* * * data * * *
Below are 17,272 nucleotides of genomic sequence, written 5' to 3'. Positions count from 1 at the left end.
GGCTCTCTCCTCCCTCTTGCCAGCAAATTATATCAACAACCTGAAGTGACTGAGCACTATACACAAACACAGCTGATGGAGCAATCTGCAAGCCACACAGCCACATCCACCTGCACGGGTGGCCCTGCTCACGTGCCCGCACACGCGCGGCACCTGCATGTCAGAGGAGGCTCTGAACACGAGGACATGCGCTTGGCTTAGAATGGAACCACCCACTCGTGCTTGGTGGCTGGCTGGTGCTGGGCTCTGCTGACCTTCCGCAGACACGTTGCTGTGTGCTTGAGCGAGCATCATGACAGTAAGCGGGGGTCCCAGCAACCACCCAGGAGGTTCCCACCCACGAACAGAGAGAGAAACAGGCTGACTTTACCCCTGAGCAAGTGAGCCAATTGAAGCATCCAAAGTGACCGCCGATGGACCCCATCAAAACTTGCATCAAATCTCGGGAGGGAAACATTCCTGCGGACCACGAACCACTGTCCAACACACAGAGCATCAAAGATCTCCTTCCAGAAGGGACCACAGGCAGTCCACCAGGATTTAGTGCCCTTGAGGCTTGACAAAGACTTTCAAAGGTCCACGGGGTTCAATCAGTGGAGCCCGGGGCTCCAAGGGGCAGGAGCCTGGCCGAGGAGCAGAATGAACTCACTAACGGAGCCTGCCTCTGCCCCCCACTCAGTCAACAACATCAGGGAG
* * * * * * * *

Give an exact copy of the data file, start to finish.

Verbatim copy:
Below are 17,272 nucleotides of genomic sequence, written 5' to 3'. Positions count from 1 at the left end.
GGCTCTCTCCTCCCTCTTGCCAGCAAATTATATCAACAACCTGAAGTGACTGAGCACTATACACAAACACAGCTGATGGAGCAATCTGCAAGCCACACAGCCACATCCACCTGCACGGGTGGCCCTGCTCACGTGCCCGCACACGCGCGGCACCTGCATGTCAGAGGAGGCTCTGAACACGAGGACATGCGCTTGGCTTAGAATGGAACCACCCACTCGTGCTTGGTGGCTGGCTGGTGCTGGGCTCTGCTGACCTTCCGCAGACACGTTGCTGTGTGCTTGAGCGAGCATCATGACAGTAAGCGGGGGTCCCAGCAACCACCCAGGAGGTTCCCACCCACGAACAGAGAGAGAAACAGGCTGACTTTACCCCTGAGCAAGTGAGCCAATTGAAGCATCCAAAGTGACCGCCGATGGACCCCATCAAAACTTGCATCAAATCTCGGGAGGGAAACATTCCTGCGGACCACGAACCACTGTCCAACACACAGAGCATCAAAGATCTCCTTCCAGAAGGGACCACAGGCAGTCCACCAGGATTTAGTGCCCTTGAGGCTTGACAAAGACTTTCAAAGGTCCACGGGGTTCAATCAGTGGAGCCCGGGGCTCCAAGGGGCAGGAGCCTGGCCGAGGAGCAGAATGAACTCACTAACGGAGCCTGCCTCTGCCCCCCACTCAGTCAACAACATCAGGGAG